Chad—no—the man—was walking across the full parking lot. I weaved through the lot, gripping the apple for dear life. He stopped by a sleek orange car, swiped his pass key, and the door opened.

I stopped.

I wanted to call out his name but I didn’t dare. What if it wasn’t Chad? It couldn’t be Chad after all.

My legs wouldn’t move.

Air refused to fill my lungs.

I felt trapped by fear, doubt, and hope.

The man dropped his bag into the car. I bit my trembling lip. What if? What if it was him? What if it was the man I loved? What if, for some inconceivable reason, Chad was still alive?

I gripped the apple harder, until I felt it bruise. I opened my mouth to shout. I forced my lips to move.

“Ch-Chad!” I screamed.

The man jerked around. His blue eyes bore into mine and recognition registered. He knew me. Hope. Unbelief. Pure emotion swelled and surged in me like a storm. My legs grew weak and I leaned against the nearest car. It couldn’t be. My dead husband lived.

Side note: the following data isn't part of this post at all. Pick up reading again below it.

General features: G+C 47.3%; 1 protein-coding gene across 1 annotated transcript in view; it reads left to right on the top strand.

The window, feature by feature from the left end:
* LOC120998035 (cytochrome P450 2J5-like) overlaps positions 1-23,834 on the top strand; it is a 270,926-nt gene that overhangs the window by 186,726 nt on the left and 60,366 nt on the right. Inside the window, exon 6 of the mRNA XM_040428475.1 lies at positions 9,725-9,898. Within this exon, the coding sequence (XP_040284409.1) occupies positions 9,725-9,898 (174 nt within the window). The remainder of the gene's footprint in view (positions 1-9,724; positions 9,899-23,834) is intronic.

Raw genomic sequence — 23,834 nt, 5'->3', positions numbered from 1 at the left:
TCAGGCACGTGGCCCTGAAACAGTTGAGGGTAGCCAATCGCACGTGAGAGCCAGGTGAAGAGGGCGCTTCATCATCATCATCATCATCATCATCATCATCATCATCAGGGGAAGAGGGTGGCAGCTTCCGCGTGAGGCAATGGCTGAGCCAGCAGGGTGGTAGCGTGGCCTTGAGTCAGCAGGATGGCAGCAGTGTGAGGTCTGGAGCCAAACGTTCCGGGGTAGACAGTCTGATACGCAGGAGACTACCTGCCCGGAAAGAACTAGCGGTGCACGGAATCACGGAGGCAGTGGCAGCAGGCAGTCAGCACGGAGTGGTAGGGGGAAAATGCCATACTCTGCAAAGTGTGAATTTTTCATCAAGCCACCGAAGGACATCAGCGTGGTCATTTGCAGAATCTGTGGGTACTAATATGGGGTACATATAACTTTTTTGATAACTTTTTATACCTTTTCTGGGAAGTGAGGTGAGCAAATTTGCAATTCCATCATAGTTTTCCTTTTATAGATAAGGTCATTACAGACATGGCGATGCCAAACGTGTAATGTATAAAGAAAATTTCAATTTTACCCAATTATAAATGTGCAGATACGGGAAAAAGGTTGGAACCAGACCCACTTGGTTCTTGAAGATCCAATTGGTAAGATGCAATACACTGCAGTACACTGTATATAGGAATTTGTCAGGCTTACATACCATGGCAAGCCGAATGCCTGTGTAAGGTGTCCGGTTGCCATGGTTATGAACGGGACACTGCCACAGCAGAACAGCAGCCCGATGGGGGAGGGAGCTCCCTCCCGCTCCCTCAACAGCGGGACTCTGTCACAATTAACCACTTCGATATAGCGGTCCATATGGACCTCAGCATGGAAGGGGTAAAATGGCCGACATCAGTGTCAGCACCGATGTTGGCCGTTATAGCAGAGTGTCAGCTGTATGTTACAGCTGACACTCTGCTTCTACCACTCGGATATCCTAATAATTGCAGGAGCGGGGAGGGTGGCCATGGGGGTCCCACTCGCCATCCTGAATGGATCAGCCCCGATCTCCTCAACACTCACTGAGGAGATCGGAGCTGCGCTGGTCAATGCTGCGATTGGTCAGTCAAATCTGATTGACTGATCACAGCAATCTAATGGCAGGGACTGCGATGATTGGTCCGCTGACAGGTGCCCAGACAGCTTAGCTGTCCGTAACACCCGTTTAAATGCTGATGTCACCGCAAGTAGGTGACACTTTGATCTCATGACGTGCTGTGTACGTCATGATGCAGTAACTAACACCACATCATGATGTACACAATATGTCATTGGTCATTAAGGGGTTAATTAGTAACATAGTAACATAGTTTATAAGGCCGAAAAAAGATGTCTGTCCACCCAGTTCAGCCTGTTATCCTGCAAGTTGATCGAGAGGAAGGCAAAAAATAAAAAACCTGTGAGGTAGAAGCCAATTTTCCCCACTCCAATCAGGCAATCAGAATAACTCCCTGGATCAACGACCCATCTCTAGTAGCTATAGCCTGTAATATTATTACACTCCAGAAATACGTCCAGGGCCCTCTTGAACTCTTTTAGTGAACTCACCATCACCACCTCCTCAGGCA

A gorgeous, yet familiar, brunette sauntered across the parking lot from the direction of the shopping center. She held a newborn baby in a pink suit. She greeted Chad in a soft tone, taking his attention off me. He still looked stunned, but managed a smile as she reached him.

She kissed him.

I fell to my knees. Fire exploding in my mind. It seared my insides as a lump stormed up my throat. This woman—Maya—had used to be Chad’s assistant. He’d hired her six months before his—alleged—death. In fact, she had supposedly died in the same accident as Chad.

Chad helped Maya strap the baby in. They both got in and the flying car hummed to life. For a moment, his eyes locked with mine. His eyes seemed to fill with remorse, but in an instant, it was gone. He clenched his jaw and the car roared into the sky.

So he’d done it.

He’d finally run away from the craziness of life, the obligations, and his business. He’d chosen his dream. But without me.

I began to sob and I couldn’t stop.

science fiction
Daniel Kuehn
Daniel Kuehn
Read next: Understanding the Collective Intelligence of Pro-opinion